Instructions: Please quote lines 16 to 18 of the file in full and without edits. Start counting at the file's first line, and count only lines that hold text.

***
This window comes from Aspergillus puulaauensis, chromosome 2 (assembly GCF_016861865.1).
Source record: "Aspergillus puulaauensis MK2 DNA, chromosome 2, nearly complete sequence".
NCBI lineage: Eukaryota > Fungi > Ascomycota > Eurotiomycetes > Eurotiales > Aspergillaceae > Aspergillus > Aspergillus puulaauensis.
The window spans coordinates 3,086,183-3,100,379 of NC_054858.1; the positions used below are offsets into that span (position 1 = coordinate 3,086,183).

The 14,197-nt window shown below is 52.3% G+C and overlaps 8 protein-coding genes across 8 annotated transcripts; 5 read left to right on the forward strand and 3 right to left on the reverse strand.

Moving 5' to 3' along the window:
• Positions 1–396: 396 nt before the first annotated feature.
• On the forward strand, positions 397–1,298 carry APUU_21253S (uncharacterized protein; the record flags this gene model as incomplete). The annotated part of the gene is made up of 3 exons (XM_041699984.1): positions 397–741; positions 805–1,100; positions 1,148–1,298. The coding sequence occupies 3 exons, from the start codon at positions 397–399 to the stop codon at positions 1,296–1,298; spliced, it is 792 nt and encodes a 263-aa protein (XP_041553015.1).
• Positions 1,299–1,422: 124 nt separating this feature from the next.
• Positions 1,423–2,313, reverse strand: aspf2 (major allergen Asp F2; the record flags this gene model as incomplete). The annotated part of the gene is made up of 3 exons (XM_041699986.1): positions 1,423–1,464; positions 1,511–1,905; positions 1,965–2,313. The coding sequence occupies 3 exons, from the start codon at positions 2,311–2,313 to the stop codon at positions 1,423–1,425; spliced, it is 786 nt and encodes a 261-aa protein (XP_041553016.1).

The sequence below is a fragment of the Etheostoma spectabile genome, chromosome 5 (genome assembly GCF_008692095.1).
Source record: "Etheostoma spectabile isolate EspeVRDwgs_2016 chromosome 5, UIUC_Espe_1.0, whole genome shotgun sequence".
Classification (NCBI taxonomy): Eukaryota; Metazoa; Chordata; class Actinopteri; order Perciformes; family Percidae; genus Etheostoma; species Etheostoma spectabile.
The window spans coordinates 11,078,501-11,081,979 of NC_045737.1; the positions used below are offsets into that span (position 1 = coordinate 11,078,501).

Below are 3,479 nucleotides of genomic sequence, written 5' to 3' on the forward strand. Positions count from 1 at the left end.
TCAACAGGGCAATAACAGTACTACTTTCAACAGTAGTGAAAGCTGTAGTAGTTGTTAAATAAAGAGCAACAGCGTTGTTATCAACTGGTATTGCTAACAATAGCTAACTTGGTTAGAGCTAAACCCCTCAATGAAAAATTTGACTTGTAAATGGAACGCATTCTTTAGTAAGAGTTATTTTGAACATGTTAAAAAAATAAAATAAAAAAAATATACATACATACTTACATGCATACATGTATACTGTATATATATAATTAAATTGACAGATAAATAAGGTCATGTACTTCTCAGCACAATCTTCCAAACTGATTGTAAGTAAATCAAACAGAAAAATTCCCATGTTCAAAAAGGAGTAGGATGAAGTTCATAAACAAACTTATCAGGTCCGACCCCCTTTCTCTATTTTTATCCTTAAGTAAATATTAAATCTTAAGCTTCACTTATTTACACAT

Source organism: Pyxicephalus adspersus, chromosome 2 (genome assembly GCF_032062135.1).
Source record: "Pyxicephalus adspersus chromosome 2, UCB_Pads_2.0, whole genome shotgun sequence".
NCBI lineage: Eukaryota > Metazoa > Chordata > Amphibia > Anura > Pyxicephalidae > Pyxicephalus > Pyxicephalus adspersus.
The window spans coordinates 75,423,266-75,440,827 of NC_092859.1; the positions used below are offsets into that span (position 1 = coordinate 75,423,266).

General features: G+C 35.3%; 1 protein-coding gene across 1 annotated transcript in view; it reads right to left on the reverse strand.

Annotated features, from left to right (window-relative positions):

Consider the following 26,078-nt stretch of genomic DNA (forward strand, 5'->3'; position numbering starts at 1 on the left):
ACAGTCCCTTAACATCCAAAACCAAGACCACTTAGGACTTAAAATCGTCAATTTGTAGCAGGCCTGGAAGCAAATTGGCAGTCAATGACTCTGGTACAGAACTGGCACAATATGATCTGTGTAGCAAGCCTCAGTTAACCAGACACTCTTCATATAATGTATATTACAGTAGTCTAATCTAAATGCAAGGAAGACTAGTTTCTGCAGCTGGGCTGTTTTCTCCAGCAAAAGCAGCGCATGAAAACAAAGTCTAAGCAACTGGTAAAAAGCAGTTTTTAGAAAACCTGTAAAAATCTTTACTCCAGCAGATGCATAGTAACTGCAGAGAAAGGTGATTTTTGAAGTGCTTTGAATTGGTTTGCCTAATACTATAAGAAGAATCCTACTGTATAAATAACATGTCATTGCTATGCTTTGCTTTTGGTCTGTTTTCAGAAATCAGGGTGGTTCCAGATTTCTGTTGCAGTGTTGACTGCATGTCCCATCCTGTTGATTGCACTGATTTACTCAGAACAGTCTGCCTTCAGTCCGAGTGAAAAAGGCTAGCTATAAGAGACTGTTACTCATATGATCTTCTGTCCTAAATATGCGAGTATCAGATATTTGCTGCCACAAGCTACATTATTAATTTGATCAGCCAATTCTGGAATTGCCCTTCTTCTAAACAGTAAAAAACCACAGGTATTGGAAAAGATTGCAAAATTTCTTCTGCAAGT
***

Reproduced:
TCAACAGGGCAATAACAGTACTACTTTCAACAGTAGTGAAAGCTGTAGTAGTTGTTAAATAAAGAGCAACAGCGTTGTTATCAACTGGTATTGCTAACAATAGCTAACTTGGTTAGAGCTAAACCCCTCAATGAAAAATTTGACTTGTAAATGGAACGCATTCTTTAGTAAGAGTTATTTTGAACATGTTAAAAAAATAAAATAAAAAAAATATACATACATACTTACATGCATACATGTATACTGTATATATATAATTAAATTGACAGATAAATAAGGTCATGTACTTCTCAGCACAATCTTCCAAACTGATTGTAAGTAAATCAAACAGAAAAATTCCCATGTTCAAAAAGGAGTAGGATGAAGTTCATAAACAAACTTATCAGGTCCGACCCCCTTTCTCTATTTTTATCCTTAAGTAAATATTAAATCTTAAGCTTCACTTATTTACACAT

Source organism: Pyxicephalus adspersus, chromosome 2 (genome assembly GCF_032062135.1).
Source record: "Pyxicephalus adspersus chromosome 2, UCB_Pads_2.0, whole genome shotgun sequence".